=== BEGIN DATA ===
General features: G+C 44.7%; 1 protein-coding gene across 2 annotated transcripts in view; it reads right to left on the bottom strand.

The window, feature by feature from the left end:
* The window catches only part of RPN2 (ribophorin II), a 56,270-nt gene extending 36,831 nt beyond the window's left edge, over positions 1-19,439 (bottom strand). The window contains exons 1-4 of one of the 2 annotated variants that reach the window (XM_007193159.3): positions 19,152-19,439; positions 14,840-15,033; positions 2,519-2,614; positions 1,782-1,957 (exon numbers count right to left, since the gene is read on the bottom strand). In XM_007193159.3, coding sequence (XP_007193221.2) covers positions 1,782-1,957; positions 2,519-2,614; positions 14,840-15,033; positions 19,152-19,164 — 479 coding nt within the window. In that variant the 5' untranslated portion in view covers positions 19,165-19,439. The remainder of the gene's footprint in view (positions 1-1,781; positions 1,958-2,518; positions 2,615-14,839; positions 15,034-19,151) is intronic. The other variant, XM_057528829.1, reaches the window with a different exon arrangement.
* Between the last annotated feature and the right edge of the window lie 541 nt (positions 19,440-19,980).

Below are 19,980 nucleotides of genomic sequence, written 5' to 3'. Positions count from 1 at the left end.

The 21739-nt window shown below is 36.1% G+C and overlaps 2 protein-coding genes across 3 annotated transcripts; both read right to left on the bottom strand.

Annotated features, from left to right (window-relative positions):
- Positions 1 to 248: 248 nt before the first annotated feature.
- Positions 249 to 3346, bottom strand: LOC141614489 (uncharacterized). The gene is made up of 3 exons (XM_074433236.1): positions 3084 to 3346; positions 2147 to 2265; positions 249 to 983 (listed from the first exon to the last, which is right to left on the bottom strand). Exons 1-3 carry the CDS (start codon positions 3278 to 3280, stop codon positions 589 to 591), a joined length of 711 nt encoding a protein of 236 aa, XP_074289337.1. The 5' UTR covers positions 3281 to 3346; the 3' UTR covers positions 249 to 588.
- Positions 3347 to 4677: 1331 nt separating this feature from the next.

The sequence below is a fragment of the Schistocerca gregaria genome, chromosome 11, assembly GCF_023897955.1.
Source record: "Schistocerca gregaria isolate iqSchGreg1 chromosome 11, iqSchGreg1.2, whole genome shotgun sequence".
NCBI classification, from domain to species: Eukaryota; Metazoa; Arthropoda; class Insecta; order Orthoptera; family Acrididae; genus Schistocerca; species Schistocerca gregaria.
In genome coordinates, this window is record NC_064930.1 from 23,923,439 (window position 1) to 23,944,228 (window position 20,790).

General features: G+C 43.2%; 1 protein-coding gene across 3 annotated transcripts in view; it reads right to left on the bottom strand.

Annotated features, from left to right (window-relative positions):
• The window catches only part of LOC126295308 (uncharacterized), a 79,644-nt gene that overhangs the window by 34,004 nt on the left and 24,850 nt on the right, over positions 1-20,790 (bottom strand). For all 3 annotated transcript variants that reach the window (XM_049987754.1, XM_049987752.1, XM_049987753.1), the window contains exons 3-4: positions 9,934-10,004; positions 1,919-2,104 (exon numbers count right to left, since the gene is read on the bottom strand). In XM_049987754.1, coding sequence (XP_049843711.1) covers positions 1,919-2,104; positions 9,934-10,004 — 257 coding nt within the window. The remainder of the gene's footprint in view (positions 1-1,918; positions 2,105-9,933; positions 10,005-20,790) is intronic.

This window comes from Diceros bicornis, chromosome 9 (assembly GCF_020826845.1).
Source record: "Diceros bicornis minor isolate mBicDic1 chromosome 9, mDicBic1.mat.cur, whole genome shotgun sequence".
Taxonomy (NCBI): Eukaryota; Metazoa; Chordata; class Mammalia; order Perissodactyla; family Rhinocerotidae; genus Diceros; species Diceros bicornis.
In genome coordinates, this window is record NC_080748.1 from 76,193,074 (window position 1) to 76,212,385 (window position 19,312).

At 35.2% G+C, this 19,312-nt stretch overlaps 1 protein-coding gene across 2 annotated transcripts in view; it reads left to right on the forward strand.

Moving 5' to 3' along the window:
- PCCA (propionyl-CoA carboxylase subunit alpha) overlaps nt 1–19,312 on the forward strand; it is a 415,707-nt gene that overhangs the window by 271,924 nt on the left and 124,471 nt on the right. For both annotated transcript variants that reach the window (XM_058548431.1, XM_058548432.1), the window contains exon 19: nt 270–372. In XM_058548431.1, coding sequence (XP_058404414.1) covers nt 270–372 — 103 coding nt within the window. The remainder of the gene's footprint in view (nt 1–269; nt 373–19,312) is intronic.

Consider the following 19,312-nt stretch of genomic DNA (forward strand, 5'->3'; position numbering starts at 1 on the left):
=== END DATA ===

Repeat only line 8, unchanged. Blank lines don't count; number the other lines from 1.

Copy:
- Positions 1 to 248: 248 nt before the first annotated feature.